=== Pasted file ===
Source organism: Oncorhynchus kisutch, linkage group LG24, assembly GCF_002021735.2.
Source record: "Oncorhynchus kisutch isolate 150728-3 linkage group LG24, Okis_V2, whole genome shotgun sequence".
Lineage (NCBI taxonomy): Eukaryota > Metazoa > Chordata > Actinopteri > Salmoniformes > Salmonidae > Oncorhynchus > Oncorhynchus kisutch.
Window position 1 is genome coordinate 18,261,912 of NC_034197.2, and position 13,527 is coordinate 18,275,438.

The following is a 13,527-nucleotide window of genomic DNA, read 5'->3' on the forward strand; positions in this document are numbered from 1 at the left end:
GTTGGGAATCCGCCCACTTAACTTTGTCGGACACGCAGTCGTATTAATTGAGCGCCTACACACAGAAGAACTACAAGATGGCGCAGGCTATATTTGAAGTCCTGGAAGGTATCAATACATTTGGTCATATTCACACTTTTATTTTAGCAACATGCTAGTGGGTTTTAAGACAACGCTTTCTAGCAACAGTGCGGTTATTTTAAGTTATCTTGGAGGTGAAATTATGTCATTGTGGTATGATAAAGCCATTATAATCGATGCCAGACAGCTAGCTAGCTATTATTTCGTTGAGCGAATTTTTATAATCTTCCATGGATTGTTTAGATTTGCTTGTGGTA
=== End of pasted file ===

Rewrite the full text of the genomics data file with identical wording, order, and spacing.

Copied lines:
Source organism: Oncorhynchus kisutch, linkage group LG24, assembly GCF_002021735.2.
Source record: "Oncorhynchus kisutch isolate 150728-3 linkage group LG24, Okis_V2, whole genome shotgun sequence".
Lineage (NCBI taxonomy): Eukaryota > Metazoa > Chordata > Actinopteri > Salmoniformes > Salmonidae > Oncorhynchus > Oncorhynchus kisutch.
Window position 1 is genome coordinate 18,261,912 of NC_034197.2, and position 13,527 is coordinate 18,275,438.

The following is a 13,527-nucleotide window of genomic DNA, read 5'->3' on the forward strand; positions in this document are numbered from 1 at the left end:
GTTGGGAATCCGCCCACTTAACTTTGTCGGACACGCAGTCGTATTAATTGAGCGCCTACACACAGAAGAACTACAAGATGGCGCAGGCTATATTTGAAGTCCTGGAAGGTATCAATACATTTGGTCATATTCACACTTTTATTTTAGCAACATGCTAGTGGGTTTTAAGACAACGCTTTCTAGCAACAGTGCGGTTATTTTAAGTTATCTTGGAGGTGAAATTATGTCATTGTGGTATGATAAAGCCATTATAATCGATGCCAGACAGCTAGCTAGCTATTATTTCGTTGAGCGAATTTTTATAATCTTCCATGGATTGTTTAGATTTGCTTGTGGTA